02/02 Proving equalities: list equations, polymorphic datatypes, ground terms, top-down proof development. Proof samples: list-equalities.ath
02/06 Sentential logic: conjunctions, conditionals, disjunctions, negations, biconditionals. Proof samples: sentential-logic.ath
02/09 Sentential logic: recursive proof methods, proof heuristics. Proof samples: recursive-methods.ath
02/13 First-order logic: universal quantifiers, existential quantifiers, proof heuristics. Proof samples: first-order-logic.ath, neither.ath
02/16 Implication chaining: implication chains, sentences as justifiers. Proof samples: implication-chaining.ath
02/20 No lecture
02/23 Implication chaining: chain-last, chain-first, equivalence chains, chain nesting
02/27 Exam 1 20%
03/02 No lecture
03/06 Exam1 Review. A correctness proof for a toy compiler. Proof: toy-compiler.ath
03/09 Introduction to Software Verification Part II -- Proofs about Fundamental Data Types and Algorithms. Athena modules for theory development. Proof samples: modules.ath
03/20 Natural number orderings: transitive, irreflexive, and asymmetric properties; trichotomy properties; less-equal properties; ordering and arithmetic. Proof samples: nat-ordering.ath
03/23 Natural number substraction. Ordered lists. Binary search trees.
Proof Assignment 2 Due 04/02. Proof samples: nat-subtraction.ath, ordered-lists.ath, binary-search-trees.ath
03/27 Fundamental discrete structures: ordered pairs, options, sets, relations. Proof samples: sets-relations-functions.ath
03/30 Fundamental discrete structures: maps operations and theorems. Proof samples: maps.ath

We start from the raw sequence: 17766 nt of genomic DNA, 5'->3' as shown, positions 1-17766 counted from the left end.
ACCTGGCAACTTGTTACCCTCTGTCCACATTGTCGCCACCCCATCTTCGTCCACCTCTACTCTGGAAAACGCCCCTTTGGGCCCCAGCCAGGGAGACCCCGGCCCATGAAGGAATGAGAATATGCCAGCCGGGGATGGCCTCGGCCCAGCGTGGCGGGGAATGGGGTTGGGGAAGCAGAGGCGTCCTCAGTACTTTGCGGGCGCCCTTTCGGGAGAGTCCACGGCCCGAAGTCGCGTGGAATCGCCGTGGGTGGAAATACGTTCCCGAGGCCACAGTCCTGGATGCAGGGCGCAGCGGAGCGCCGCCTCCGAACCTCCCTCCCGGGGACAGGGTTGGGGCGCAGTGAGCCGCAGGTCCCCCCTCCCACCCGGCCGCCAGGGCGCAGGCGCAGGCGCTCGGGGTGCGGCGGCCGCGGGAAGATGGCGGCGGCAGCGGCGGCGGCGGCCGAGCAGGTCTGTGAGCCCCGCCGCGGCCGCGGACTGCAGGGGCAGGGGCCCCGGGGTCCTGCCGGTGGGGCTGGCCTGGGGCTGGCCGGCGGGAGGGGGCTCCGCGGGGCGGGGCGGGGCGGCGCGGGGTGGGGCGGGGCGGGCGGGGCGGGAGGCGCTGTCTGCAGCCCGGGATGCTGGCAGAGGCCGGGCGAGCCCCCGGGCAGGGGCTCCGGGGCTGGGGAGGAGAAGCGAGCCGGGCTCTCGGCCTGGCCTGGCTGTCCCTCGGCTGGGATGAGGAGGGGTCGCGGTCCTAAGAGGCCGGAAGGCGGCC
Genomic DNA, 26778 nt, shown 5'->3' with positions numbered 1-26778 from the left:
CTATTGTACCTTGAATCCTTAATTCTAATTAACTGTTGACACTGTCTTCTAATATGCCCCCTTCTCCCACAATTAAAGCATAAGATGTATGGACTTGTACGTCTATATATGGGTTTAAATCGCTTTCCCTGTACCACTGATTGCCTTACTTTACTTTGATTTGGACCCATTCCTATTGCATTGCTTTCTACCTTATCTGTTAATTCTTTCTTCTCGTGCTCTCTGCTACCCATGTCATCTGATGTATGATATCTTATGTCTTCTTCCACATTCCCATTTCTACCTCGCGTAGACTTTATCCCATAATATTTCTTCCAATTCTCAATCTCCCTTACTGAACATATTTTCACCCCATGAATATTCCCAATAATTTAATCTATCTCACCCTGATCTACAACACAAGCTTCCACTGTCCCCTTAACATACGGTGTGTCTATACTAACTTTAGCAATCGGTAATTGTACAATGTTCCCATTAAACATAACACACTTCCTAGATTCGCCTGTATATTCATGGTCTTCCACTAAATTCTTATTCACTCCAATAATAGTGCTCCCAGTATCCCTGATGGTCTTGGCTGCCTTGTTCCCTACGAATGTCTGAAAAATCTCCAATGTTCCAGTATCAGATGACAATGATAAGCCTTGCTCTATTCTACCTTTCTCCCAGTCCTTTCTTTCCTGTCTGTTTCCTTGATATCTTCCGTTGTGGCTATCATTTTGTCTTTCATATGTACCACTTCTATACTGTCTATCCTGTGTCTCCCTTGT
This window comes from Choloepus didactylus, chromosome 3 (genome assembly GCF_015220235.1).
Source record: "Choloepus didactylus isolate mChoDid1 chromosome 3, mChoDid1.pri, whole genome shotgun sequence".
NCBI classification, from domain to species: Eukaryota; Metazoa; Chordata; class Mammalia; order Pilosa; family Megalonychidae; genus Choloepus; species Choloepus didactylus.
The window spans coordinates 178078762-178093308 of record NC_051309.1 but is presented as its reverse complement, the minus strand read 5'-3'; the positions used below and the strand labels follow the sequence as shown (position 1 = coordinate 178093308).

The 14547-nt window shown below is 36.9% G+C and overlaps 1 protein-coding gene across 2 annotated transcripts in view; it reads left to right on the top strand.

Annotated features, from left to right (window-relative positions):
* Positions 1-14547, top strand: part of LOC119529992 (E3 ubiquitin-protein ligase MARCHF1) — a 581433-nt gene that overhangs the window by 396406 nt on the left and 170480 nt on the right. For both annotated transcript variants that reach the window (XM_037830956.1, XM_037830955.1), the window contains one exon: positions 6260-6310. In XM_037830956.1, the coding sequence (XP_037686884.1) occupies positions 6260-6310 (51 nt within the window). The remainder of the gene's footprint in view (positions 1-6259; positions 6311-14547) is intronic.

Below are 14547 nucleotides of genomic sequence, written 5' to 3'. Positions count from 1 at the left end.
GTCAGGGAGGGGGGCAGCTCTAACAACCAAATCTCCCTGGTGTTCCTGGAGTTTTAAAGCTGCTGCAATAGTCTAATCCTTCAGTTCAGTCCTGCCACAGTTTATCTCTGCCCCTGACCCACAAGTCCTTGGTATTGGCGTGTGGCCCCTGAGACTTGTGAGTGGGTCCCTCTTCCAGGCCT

04/03 Fundamental discrete structures: default maps.
04/06 Binary search: algorithm definition, correctness properties, correctness of an optimized algorithm. Proof samples: binary-search.ath
04/10 A correctness proof for a toy compiler: error handling. Proof: toy-compiler-error-handling.ath
04/13 Fast exponentiation: algorithm definition, strong induction, properties of half, odd/even, power, fast-power, tail recursion, from strong to ordinary induction. Proof samples: fast-power.ath
04/17 Exam 2 20%
04/20 Introduction to Software Verification Part III -- Research Topics. Selected Paper Critiques and Presentations by Students -- Papers Selections Due 03/06 10%
04/27 Final Project/Paper Presentations-- Proposals Due 03/30 30%
05/01 No lecture
Class Participation Extra Credit 10%

Reading Material -- Parts I and II

Research Papers -- Part III

Students will critique and present selected papers from recent journal and conference publications, including but not limited to: You may also search papers in Google Scholar, or ACM's Digital Library

Academic Integrity

The Rensselaer Handbook of Student Rights and Responsibilities defines several types of academic dishonesty, all of which are applicable to this class.  Students found in violation of academic dishonesty policies will receive a failing grade for this course.

Please contact the instructor if there is any question about academic (dis)honesty.

Last Updated -- April 16th, 2018.